21st Sunday in Ordinary Time

Isaiah 66:18-21; Hebrews 12:5-7, 11-13; Luke 13:22-30

When I started flying regularly 25 years ago, the airlines recommended that we arrive at the airport an hour before our flights were scheduled to depart. After 9-11 and the expanded screening of passengers and luggage, the recommendation was changed to 90 minutes. Today more people than ever are flying. The recommendation is now 2 hours!

Standing in a long TSA security line is not the way most of us like to spend our time, but we accept it. We hope that it will keep us safe. We also know that if don’t cooperate, we won’t be able to get on the plane!

Flying today requires patience, preparation and good will. We have to arrive early and have our boarding pass and the proper identification. We need to be careful of what we wear. We can’t have liquids in our carry-on luggage that are more than 3 ounces. We must be willing to have our luggage and our bodies scanned.

In today’s gospel reading, Jesus calls us to "enter through the narrow gate." We might think of it as the spiritual version of an airport security line. Because of God’s love and mercy, there are an infinite number of flights to the New Jerusalem. 

But the mere desire to be on one of those flights is not enough. We need to be prepared.  Today’s readings describe two important parts of that preparation: commitment and discipline.

Our first reading from Isaiah was written after the Babylonian Exile. Jerusalem had been destroyed and neglected for many years. The people who came to the city included not only those who were returning but also new people. It was a city of immigrants.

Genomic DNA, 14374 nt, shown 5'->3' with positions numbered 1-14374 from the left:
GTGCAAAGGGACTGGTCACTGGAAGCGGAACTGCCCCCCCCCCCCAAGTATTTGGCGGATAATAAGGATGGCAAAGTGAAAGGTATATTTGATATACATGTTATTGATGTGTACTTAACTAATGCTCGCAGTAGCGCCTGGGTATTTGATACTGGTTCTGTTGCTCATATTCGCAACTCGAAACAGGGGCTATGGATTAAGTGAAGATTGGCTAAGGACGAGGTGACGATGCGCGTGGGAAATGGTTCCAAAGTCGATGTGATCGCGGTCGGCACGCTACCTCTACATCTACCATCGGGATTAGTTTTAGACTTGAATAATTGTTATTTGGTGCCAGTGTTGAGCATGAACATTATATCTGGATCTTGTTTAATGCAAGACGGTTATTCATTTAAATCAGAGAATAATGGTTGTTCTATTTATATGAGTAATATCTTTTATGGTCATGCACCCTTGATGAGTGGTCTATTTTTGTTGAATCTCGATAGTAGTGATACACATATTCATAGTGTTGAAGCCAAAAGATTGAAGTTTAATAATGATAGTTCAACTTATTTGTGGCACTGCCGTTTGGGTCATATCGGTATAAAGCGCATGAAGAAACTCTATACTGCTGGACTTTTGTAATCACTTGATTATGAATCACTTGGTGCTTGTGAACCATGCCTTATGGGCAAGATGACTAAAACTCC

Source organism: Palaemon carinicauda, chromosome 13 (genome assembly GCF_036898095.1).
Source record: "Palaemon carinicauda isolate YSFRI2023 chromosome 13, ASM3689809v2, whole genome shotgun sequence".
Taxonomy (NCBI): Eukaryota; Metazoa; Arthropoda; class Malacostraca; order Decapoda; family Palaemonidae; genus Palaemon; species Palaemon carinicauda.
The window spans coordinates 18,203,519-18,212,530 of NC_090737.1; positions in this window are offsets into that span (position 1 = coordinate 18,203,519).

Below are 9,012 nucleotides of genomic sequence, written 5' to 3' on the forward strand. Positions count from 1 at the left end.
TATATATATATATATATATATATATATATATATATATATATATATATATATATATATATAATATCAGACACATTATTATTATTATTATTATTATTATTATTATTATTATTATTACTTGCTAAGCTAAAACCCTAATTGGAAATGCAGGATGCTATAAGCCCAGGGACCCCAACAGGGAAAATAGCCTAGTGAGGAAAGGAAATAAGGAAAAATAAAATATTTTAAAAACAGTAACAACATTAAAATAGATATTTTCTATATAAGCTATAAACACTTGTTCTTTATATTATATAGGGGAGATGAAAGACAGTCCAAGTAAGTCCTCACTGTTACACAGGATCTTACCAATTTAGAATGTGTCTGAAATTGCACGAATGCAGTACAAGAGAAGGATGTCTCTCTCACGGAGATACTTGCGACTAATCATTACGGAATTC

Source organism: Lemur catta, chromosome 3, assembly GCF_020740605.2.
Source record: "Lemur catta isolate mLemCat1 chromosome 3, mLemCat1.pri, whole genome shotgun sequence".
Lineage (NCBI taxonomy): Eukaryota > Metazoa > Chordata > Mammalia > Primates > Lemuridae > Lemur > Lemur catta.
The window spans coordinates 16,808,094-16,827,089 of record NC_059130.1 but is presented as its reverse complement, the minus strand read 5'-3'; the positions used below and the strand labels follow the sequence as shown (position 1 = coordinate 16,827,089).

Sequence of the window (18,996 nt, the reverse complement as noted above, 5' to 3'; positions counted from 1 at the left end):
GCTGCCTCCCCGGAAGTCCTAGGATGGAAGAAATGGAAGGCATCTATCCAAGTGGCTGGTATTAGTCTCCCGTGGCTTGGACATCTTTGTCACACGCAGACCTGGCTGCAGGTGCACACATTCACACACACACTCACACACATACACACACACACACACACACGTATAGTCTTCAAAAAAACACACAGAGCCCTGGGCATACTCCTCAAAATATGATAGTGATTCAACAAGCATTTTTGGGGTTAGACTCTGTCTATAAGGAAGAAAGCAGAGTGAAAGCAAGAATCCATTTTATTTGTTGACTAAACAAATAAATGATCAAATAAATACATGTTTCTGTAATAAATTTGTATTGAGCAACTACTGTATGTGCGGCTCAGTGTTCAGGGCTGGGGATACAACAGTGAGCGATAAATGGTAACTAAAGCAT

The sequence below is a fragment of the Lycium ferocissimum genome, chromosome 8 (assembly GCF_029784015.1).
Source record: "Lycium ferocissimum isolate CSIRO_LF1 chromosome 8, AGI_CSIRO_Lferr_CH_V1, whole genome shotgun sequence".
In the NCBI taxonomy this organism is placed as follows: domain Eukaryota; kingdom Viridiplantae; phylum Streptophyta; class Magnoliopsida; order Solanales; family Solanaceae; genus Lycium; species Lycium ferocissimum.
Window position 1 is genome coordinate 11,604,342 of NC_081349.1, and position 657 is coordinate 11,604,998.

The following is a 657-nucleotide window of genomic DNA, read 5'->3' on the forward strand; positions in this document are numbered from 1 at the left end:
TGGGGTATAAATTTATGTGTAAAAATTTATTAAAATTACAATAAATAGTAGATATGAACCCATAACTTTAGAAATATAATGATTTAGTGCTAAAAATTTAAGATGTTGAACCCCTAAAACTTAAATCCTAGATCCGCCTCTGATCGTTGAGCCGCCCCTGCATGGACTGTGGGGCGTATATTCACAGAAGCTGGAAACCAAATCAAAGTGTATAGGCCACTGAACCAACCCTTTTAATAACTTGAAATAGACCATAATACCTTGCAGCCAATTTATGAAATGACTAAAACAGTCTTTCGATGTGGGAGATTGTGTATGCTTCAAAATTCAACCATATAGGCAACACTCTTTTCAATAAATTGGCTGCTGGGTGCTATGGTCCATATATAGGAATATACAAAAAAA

In Isaiah’s vision, God gives the people of Jerusalem a two-fold task. The first task is to rebuild the city and especially the Temple. It’s at the Temple that the people of Israel can re-establish their relationship with God and others are able to encounter God for the first time. 

But those encounters are not ends in themselves. After knowing God and experiencing God’s transforming power and movement in their lives, his people called to go out to others:  family, friends, neighbors and people in other nations. Today we call this evangelization, and it requires real commitment.

As Jesus explains in our gospel reading, simply hanging around him is not enough.  Saying “Lord, Lord,” won’t cut it. Once we experience the grace of God and grow in obedience to his will, we are called to demonstrate that inner transformation in how we speak and act in the world. We do this individually as disciples and we do it collectively as the Church. 

This is a lifetime process of learning and growth. It requires discipline. Often, as the author of the Letter to the Hebrews points out, we experience this discipline externally, especially as children. We sin and make mistakes, and those things cause us pain. 

That pain, however, can teach us. That pain can call us to change. That pain can lead us to self-discipline, and self-discipline helps us to grow into the image of Christ. 

May we, as disciples and as the Church, keep striving to enter through the narrow gate.  +